Typically reserved and inward-looking, this intriguing Icelandic docu-drama treads much the same water (sorry) as Robert Redford’s All Is Lost romp. But while the latter is a ripping yarn of high-tension on the high seas, The Deep is far more remarkable because it’s a credible re-telling of actual events.
The Deep explores the unlikely survival of a fisherman in the ice-cold waters of the North Atlantic. Its low-key, subdued delivery and slightly strange pacing deliver a ‘world cinema’ type of experience, not an edge-of-the seat Hollywood blockbuster. Of the two, I probably enjoyed The Deep more than All Is Lost – there’s scant sentimentality in the Icelandic production. Instead it’s full of minimalist, matter-of-fact observations which have the feel of real life about them. Everyday moments of mundanity (getting rip-snortingly slaughtered the night before going to sea; wishing you had the guts to ask the pretty girl for a date; guzzling milk straight from the carton and driving your mother batty in the process) sit alongside profound snapshots of the human condition: the nature of survival, of loss, of longing and so on.
Even the catastrophic events on board the fishing boat, which result in the whole crew being flung into an unforgiving ocean at night, are portrayed in stark fashion as a rapid sequence of hapless accidents occasioned by simple human incompetence. The speed with which an insignificant glitch escalates into an all-out emergency is brilliantly portrayed. The film-makers don’t milk these moments at all – instead they concentrate on the human story of the survivors, slipping under the sea or finding the strength to swim towards shore.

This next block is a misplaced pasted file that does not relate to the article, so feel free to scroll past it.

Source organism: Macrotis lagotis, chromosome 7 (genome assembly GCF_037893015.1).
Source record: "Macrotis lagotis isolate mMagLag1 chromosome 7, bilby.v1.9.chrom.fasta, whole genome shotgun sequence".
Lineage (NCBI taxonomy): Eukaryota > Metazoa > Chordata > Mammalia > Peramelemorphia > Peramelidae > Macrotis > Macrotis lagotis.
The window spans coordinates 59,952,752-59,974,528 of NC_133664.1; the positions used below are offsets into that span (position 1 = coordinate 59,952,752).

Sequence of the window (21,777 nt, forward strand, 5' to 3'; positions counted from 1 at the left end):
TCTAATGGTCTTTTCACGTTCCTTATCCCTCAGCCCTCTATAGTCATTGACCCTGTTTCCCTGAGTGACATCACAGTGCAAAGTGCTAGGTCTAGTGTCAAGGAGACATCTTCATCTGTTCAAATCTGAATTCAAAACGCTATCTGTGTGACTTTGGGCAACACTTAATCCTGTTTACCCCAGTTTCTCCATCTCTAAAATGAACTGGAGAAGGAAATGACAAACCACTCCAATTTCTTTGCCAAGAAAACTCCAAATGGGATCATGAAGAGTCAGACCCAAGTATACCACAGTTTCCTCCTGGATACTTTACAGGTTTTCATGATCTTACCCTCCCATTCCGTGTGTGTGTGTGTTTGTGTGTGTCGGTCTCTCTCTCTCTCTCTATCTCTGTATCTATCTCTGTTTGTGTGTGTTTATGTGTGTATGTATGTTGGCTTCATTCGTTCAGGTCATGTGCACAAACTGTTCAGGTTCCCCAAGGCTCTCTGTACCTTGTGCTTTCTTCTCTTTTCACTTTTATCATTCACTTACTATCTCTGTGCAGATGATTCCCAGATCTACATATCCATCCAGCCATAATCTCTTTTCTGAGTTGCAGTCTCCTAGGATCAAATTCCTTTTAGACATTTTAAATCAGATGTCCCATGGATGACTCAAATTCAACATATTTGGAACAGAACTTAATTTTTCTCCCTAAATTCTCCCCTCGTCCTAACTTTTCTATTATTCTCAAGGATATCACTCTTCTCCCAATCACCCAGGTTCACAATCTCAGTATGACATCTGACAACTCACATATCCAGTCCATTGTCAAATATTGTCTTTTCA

There are a couple of truly heart-rending moments when other fishing boats fail to see the men in the water… and then a compelling struggle for survival takes place as the central character finds the strength of will and reasons to go on living.
The latter part of the film can’t really match the dramatic quality of the earlier events; it’s inevitably subdued. But it quietly examines the realm of the survivor; whether we keep the promises we make to our maker when in dire straits, and how it might be possible to make peace and go on with living. All this is set against an extraordinary background of fire and ice, which contrasts the central character’s ordeal in the water with his childhood experience of a spectacular volcanic eruption which threatened to engulf the whole town. As a boy he returned with his family, cleaned up the ask, and carried on.
The Deep may be unpretentious in its delivery, but the actors’ performances are no less powerful for that restraint.
Reviewed by Rowena Hoseason